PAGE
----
The GW Unplugged series, halfway through its first year, provides student and faculty performers the chance to showcase their musical talent some place other than the music department or residence halls. The GW Blues Band played most recently with guest Monique Douglas Tuesday night at the Hippodrome.
Set in a coffeehouse atmosphere with performers surrounded by students sitting on couches and around tables, the Blues Band began without formal introduction, setting the mood of a casual, loose and free performance.
The student band, including some GW staff, played a varied, entertaining set, taking off with a smooth saxophone and trumpet duet. Band members later took up the guitar and moved into upbeat foot-tapping pieces.
But when Douglas took the stage the mood again changed, with her beautiful, melodic voice leading in classic blues songs like “Stormy Weather,” “At Last” and “The Fool You’re Looking For.” Her efforts carried enough soul to cause pool players in the next room to stop and listen.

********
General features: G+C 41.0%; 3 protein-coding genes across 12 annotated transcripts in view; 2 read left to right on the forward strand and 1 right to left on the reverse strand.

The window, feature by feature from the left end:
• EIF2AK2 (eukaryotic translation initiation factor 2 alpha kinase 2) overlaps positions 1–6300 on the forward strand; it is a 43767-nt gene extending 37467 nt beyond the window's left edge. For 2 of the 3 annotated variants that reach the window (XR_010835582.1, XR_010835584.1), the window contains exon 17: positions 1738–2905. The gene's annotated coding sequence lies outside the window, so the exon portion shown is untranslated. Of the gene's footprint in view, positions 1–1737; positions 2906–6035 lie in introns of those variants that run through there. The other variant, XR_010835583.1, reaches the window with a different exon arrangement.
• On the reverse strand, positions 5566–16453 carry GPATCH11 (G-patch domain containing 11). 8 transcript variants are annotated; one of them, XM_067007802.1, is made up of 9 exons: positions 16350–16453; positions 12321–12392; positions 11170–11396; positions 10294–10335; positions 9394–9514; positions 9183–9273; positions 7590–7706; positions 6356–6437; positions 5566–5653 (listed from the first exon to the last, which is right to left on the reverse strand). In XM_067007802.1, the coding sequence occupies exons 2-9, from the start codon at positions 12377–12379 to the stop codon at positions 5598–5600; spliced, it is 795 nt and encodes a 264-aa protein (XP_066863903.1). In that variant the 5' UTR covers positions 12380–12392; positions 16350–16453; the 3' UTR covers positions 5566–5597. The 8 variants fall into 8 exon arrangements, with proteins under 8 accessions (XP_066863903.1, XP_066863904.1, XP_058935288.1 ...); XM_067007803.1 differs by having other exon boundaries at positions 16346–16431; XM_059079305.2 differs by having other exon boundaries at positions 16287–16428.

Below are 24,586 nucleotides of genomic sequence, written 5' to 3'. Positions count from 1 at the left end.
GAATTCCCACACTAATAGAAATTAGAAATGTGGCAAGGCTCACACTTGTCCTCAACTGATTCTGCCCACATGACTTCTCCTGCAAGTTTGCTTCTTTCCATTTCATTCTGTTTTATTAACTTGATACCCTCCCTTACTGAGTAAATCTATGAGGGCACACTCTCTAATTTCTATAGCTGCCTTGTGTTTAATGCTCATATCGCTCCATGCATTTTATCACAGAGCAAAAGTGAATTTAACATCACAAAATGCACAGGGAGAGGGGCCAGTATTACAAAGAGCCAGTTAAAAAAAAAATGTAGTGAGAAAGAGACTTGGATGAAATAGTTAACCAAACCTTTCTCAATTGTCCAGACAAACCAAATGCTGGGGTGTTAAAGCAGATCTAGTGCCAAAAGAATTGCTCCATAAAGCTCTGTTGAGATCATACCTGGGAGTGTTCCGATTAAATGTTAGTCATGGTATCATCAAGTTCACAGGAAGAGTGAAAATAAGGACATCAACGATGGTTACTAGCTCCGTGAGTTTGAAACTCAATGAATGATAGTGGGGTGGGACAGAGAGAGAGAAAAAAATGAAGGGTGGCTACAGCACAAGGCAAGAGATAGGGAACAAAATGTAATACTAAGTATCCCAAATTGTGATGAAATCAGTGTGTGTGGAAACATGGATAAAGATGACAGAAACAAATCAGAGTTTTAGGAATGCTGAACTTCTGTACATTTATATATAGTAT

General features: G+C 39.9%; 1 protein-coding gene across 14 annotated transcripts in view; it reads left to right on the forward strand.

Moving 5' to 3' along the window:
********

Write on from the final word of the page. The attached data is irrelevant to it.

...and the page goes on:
Douglas, who has been singing for about eight years, said she loves to sing. Although she is involved in the music department and jam sessions, this was her first time performing with GW Unplugged. She said she met the Blues Band two weeks ago.
GW Unplugged is the creation of Will Stewart, an alumnus of GW, who wanted to “create an opportunity for students to perform in a casual atmosphere.” Stewart said there was little opportunity for performance when he was a freshman.
Many people have never seen the groups on campus, Stewart said, and he hopes that showcasing different types of music every week, such as Latin band “Los Gringos,” gospel choirs, jazz bands and a cappella groups will promote their notoriety. It also gives the songwriters of GW a chance to put their carefully crafted works on display.
Stewart said Unplugged is developing a following, but attendance varies. Stewart said some performances attract audiences of about 50 to 75 people. The a cappella festival, earlier this year, drew more than 200 attendees.
Although some students regularly attend the concerts, Stewart said GW Unplugged usually grabs the attention of people passing by. This can be largely attributed to the performance space of the Hippodrome, in which students come and go, and can easily stumble across a performance.
Sophomore Marissa Ericson said the performances are good for during the week, but the constant shouts of food orders detracted from the experience.
Stewart said he hopes more people will be involved with Unplugged, so that it can continue to cast the spotlight on a side of the music community GW seldom sees.